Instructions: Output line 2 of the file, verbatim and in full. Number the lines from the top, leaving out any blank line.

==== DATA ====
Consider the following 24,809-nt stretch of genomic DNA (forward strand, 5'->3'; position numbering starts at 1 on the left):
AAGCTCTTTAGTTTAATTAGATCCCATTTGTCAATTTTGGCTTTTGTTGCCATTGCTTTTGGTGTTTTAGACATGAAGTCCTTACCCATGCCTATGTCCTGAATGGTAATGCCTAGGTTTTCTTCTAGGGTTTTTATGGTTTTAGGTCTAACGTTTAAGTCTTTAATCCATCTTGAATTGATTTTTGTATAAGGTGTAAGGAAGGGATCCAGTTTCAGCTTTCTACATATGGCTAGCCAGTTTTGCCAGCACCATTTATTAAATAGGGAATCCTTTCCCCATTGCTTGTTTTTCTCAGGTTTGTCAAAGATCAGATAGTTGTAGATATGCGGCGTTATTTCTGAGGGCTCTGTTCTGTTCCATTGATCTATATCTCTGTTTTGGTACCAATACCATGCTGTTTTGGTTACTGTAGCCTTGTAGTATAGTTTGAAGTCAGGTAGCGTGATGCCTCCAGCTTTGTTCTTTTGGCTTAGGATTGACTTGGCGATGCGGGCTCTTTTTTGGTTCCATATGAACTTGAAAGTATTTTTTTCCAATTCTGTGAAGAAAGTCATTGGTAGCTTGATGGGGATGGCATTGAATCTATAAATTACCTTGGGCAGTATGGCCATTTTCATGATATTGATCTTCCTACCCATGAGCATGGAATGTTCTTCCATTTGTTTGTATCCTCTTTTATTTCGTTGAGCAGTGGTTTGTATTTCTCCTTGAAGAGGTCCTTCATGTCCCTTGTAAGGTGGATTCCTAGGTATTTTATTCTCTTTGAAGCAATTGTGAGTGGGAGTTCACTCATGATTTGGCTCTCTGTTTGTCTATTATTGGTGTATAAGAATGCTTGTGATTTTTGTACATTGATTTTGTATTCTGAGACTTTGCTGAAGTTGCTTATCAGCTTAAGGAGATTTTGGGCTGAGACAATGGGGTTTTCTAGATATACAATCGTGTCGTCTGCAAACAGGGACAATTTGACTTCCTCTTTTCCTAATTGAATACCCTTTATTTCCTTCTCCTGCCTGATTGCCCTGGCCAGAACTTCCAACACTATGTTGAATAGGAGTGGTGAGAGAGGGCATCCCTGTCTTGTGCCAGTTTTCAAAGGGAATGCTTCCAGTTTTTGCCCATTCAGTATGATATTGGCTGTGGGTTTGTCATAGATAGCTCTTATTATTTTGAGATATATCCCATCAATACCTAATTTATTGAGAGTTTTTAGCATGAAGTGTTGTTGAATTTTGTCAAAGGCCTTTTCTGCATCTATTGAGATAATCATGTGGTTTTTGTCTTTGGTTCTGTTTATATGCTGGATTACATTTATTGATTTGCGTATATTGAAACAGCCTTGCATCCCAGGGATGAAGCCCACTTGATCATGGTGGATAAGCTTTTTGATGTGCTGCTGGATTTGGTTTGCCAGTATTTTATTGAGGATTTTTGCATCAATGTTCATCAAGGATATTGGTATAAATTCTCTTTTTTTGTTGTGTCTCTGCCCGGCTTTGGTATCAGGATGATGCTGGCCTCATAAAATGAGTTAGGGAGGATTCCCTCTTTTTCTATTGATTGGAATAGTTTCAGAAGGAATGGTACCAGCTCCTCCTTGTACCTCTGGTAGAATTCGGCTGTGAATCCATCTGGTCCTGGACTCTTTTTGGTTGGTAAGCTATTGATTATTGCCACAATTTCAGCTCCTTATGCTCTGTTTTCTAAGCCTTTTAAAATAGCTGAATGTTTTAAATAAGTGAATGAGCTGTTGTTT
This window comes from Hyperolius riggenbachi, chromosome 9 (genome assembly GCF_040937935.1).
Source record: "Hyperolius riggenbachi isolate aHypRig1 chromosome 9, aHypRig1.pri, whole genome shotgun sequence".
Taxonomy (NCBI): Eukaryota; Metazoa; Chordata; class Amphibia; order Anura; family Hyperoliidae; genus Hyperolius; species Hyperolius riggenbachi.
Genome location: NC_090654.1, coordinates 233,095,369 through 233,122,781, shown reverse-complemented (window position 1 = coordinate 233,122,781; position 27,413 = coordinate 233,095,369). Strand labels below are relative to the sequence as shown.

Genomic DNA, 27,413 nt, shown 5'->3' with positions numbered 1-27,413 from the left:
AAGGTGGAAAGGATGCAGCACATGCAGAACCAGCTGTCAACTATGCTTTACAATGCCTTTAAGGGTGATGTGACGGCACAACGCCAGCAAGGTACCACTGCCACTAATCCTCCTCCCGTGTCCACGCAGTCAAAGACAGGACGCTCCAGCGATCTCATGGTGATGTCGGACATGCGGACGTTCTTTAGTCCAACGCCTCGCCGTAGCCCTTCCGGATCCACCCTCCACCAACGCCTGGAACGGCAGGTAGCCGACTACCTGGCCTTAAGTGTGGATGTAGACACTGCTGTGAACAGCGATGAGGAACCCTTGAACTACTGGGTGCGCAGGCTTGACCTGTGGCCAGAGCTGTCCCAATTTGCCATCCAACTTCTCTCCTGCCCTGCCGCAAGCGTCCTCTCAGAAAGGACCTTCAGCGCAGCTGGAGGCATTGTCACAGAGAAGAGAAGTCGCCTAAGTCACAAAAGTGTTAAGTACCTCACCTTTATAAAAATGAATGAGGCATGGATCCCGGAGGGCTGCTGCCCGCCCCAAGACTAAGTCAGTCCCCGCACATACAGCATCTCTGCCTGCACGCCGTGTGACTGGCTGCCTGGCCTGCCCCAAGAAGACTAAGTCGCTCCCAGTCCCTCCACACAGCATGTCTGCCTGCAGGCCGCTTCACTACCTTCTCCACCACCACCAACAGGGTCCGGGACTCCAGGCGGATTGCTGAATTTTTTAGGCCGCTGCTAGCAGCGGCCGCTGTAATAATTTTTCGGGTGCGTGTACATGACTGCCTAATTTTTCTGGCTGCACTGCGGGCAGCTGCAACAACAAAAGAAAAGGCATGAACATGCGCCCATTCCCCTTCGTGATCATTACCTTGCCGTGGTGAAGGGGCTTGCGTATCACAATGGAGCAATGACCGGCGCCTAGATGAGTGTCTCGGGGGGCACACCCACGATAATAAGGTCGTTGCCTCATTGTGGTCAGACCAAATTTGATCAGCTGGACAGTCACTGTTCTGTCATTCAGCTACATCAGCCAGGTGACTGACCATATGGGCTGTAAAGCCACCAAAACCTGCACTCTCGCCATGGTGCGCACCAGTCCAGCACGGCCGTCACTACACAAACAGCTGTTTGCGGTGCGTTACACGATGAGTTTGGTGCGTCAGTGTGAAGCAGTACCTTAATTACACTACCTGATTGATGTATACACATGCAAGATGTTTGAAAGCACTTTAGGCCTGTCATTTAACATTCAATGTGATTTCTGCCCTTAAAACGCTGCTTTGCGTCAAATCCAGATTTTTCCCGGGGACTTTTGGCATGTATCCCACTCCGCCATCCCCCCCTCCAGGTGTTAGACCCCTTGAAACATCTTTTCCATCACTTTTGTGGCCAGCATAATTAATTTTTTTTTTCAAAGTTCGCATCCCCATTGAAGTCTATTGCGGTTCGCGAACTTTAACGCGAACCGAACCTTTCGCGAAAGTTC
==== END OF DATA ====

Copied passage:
AAGCTCTTTAGTTTAATTAGATCCCATTTGTCAATTTTGGCTTTTGTTGCCATTGCTTTTGGTGTTTTAGACATGAAGTCCTTACCCATGCCTATGTCCTGAATGGTAATGCCTAGGTTTTCTTCTAGGGTTTTTATGGTTTTAGGTCTAACGTTTAAGTCTTTAATCCATCTTGAATTGATTTTTGTATAAGGTGTAAGGAAGGGATCCAGTTTCAGCTTTCTACATATGGCTAGCCAGTTTTGCCAGCACCATTTATTAAATAGGGAATCCTTTCCCCATTGCTTGTTTTTCTCAGGTTTGTCAAAGATCAGATAGTTGTAGATATGCGGCGTTATTTCTGAGGGCTCTGTTCTGTTCCATTGATCTATATCTCTGTTTTGGTACCAATACCATGCTGTTTTGGTTACTGTAGCCTTGTAGTATAGTTTGAAGTCAGGTAGCGTGATGCCTCCAGCTTTGTTCTTTTGGCTTAGGATTGACTTGGCGATGCGGGCTCTTTTTTGGTTCCATATGAACTTGAAAGTATTTTTTTCCAATTCTGTGAAGAAAGTCATTGGTAGCTTGATGGGGATGGCATTGAATCTATAAATTACCTTGGGCAGTATGGCCATTTTCATGATATTGATCTTCCTACCCATGAGCATGGAATGTTCTTCCATTTGTTTGTATCCTCTTTTATTTCGTTGAGCAGTGGTTTGTATTTCTCCTTGAAGAGGTCCTTCATGTCCCTTGTAAGGTGGATTCCTAGGTATTTTATTCTCTTTGAAGCAATTGTGAGTGGGAGTTCACTCATGATTTGGCTCTCTGTTTGTCTATTATTGGTGTATAAGAATGCTTGTGATTTTTGTACATTGATTTTGTATTCTGAGACTTTGCTGAAGTTGCTTATCAGCTTAAGGAGATTTTGGGCTGAGACAATGGGGTTTTCTAGATATACAATCGTGTCGTCTGCAAACAGGGACAATTTGACTTCCTCTTTTCCTAATTGAATACCCTTTATTTCCTTCTCCTGCCTGATTGCCCTGGCCAGAACTTCCAACACTATGTTGAATAGGAGTGGTGAGAGAGGGCATCCCTGTCTTGTGCCAGTTTTCAAAGGGAATGCTTCCAGTTTTTGCCCATTCAGTATGATATTGGCTGTGGGTTTGTCATAGATAGCTCTTATTATTTTGAGATATATCCCATCAATACCTAATTTATTGAGAGTTTTTAGCATGAAGTGTTGTTGAATTTTGTCAAAGGCCTTTTCTGCATCTATTGAGATAATCATGTGGTTTTTGTCTTTGGTTCTGTTTATATGCTGGATTACATTTATTGATTTGCGTATATTGAAACAGCCTTGCATCCCAGGGATGAAGCCCACTTGATCATGGTGGATAAGCTTTTTGATGTGCTGCTGGATTTGGTTTGCCAGTATTTTATTGAGGATTTTTGCATCAATGTTCATCAAGGATATTGGTATAAATTCTCTTTTTTTGTTGTGTCTCTGCCCGGCTTTGGTATCAGGATGATGCTGGCCTCATAAAATGAGTTAGGGAGGATTCCCTCTTTTTCTATTGATTGGAATAGTTTCAGAAGGAATGGTACCAGCTCCTCCTTGTACCTCTGGTAGAATTCGGCTGTGAATCCATCTGGTCCTGGACTCTTTTTGGTTGGTAAGCTATTGATTATTGCCACAATTTCAGCTCCTTATGCTCTGTTTTCTAAGCCTTTTAAAATAGCTGAATGTTTTAAATAAGTGAATGAGCTGTTGTTT